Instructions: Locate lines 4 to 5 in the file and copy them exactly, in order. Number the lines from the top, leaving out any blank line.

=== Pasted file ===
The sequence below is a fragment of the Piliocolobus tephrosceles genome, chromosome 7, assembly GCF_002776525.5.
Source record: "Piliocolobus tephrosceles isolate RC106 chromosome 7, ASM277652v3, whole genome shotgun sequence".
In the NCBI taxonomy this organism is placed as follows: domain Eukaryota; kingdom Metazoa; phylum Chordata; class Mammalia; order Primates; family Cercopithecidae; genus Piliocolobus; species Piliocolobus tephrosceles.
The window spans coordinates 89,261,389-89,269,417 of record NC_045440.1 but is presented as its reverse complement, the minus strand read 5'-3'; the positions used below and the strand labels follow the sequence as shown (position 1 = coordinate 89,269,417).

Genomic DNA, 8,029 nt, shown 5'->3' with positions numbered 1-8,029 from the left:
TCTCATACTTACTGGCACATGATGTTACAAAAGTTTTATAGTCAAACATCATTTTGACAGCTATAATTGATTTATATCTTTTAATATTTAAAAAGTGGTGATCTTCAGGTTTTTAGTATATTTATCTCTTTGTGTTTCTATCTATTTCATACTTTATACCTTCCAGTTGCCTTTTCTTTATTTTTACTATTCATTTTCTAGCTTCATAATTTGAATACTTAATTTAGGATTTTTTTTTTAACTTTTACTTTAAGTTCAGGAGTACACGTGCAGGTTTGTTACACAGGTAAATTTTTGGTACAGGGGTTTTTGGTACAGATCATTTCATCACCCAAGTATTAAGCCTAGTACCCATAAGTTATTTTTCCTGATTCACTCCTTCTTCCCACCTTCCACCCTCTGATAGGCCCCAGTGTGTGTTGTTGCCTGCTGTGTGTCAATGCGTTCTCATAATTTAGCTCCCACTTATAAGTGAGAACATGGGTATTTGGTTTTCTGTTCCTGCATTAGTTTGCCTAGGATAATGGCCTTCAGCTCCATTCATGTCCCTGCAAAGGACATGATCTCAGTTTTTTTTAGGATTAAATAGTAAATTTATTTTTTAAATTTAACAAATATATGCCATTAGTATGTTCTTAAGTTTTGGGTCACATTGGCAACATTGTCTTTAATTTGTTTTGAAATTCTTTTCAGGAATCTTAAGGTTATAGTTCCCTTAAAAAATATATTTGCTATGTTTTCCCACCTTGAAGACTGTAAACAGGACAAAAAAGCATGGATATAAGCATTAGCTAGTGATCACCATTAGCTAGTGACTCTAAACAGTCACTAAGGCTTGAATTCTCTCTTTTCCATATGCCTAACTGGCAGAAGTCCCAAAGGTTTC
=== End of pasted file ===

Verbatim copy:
The window spans coordinates 89,261,389-89,269,417 of record NC_045440.1 but is presented as its reverse complement, the minus strand read 5'-3'; the positions used below and the strand labels follow the sequence as shown (position 1 = coordinate 89,269,417).

Genomic DNA, 8,029 nt, shown 5'->3' with positions numbered 1-8,029 from the left: